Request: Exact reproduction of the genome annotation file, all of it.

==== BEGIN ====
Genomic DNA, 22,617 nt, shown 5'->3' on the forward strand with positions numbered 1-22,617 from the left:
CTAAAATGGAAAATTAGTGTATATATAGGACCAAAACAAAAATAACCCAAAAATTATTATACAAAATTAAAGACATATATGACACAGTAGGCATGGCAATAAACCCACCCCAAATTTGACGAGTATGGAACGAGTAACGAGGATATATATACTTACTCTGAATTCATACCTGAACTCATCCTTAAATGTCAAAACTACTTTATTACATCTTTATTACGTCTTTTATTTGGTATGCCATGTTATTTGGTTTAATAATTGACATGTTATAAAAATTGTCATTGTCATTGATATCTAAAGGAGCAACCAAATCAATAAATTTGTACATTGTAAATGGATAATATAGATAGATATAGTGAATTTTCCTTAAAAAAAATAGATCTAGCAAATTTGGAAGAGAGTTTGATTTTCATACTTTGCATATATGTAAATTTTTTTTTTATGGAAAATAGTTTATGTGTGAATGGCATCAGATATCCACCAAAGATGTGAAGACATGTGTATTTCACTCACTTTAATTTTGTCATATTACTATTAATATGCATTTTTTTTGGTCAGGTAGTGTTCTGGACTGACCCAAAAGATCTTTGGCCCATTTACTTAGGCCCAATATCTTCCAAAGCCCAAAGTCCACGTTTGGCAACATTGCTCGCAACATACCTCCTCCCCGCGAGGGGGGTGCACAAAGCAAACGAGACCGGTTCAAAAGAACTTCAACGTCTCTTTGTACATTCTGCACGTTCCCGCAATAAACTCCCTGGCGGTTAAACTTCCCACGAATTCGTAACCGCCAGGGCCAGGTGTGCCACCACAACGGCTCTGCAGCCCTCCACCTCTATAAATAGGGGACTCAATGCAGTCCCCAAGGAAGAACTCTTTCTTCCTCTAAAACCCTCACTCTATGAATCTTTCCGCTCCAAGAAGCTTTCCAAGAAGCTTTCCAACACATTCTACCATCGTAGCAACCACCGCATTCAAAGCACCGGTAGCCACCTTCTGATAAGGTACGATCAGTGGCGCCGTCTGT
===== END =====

Genomic DNA, 22,617 nt, shown 5'->3' on the forward strand with positions numbered 1-22,617 from the left:
CTAAAATGGAAAATTAGTGTATATATAGGACCAAAACAAAAATAACCCAAAAATTATTATACAAAATTAAAGACATATATGACACAGTAGGCATGGCAATAAACCCACCCCAAATTTGACGAGTATGGAACGAGTAACGAGGATATATATACTTACTCTGAATTCATACCTGAACTCATCCTTAAATGTCAAAACTACTTTATTACATCTTTATTACGTCTTTTATTTGGTATGCCATGTTATTTGGTTTAATAATTGACATGTTATAAAAATTGTCATTGTCATTGATATCTAAAGGAGCAACCAAATCAATAAATTTGTACATTGTAAATGGATAATATAGATAGATATAGTGAATTTTCCTTAAAAAAAATAGATCTAGCAAATTTGGAAGAGAGTTTGATTTTCATACTTTGCATATATGTAAATTTTTTTTTTATGGAAAATAGTTTATGTGTGAATGGCATCAGATATCCACCAAAGATGTGAAGACATGTGTATTTCACTCACTTTAATTTTGTCATATTACTATTAATATGCATTTTTTTTGGTCAGGTAGTGTTCTGGACTGACCCAAAAGATCTTTGGCCCATTTACTTAGGCCCAATATCTTCCAAAGCCCAAAGTCCACGTTTGGCAACATTGCTCGCAACATACCTCCTCCCCGCGAGGGGGGTGCACAAAGCAAACGAGACCGGTTCAAAAGAACTTCAACGTCTCTTTGTACATTCTGCACGTTCCCGCAATAAACTCCCTGGCGGTTAAACTTCCCACGAATTCGTAACCGCCAGGGCCAGGTGTGCCACCACAACGGCTCTGCAGCCCTCCACCTCTATAAATAGGGGACTCAATGCAGTCCCCAAGGAAGAACTCTTTCTTCCTCTAAAACCCTCACTCTATGAATCTTTCCGCTCCAAGAAGCTTTCCAAGAAGCTTTCCAACACATTCTACCATCGTAGCAACCACCGCATTCAAAGCACCGGTAGCCACCTTCTGATAAGGTACGATCAGTGGCGCCGTCTGT